During her first season as a soloist Lauren danced in Symphony in C. Initially she was just down to cover one of the side girls in the first movement. Then a couple of people became ill and another pregnant. Suddenly she was told she should go to rehearsals for the lead role of the second movement, but didn’t realise until the rehearsal of the finale with the three other lead girls that she would actually be going on and would also be the only cast for the second movement and therefore be in every show. Very frightening. The Benesh notators taught her the steps. Lauren loves the music, especially second movement. “But, however much I practised I knew I couldn’t fulfil the role as one day I hopefully will – I felt I couldn’t be a diamond in their eyes. But I’d heard Balanchine would do that with young ballerinas – put them in at the deep end to see what they could do. Towards the end I started to enjoy it more.”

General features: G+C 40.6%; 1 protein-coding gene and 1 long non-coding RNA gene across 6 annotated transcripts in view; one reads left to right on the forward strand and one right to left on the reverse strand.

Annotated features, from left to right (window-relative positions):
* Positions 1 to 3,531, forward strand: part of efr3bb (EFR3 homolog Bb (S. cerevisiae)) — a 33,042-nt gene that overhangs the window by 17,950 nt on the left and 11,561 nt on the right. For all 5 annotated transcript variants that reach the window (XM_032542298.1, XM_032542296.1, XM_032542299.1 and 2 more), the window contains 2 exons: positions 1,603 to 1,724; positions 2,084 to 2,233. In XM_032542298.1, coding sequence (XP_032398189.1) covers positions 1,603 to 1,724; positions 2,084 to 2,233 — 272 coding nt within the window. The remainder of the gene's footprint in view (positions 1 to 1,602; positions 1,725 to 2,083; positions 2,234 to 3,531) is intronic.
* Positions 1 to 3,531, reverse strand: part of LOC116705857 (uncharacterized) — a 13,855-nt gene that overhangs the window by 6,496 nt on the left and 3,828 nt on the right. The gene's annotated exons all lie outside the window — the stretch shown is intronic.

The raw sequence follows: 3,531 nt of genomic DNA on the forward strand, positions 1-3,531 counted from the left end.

The same season Lauren loved the Romeo and Juliet rehearsals. She had done her research and knew the music inside out – “with music you are not alone on stage – you are with the body of the orchestra.” She had already danced a lot with Edward [Watson] and got to know him well during the rehearsal process. Johnny [Cope] and Lesley [Collier] were coaching them. It was hard work as Beauty was also coming up and trying to concentrate on Romeo whilst performing in Symphony in C, Agon, etc., made it the busiest time of her life. It was also the most memorable.
The previous season when Lauren had first covered Juliet, Monica had asked Lauren to take part in a Romeo and Juliet masterclass. Although she was covering the role she hadn’t been to any Romeo calls. Monica said “‘Come along in flat shoes and I will teach you.’ It was amazing.” She learnt all of the Act III potion scenes and family scenes with Monica acting the parts of the entire Capulet family!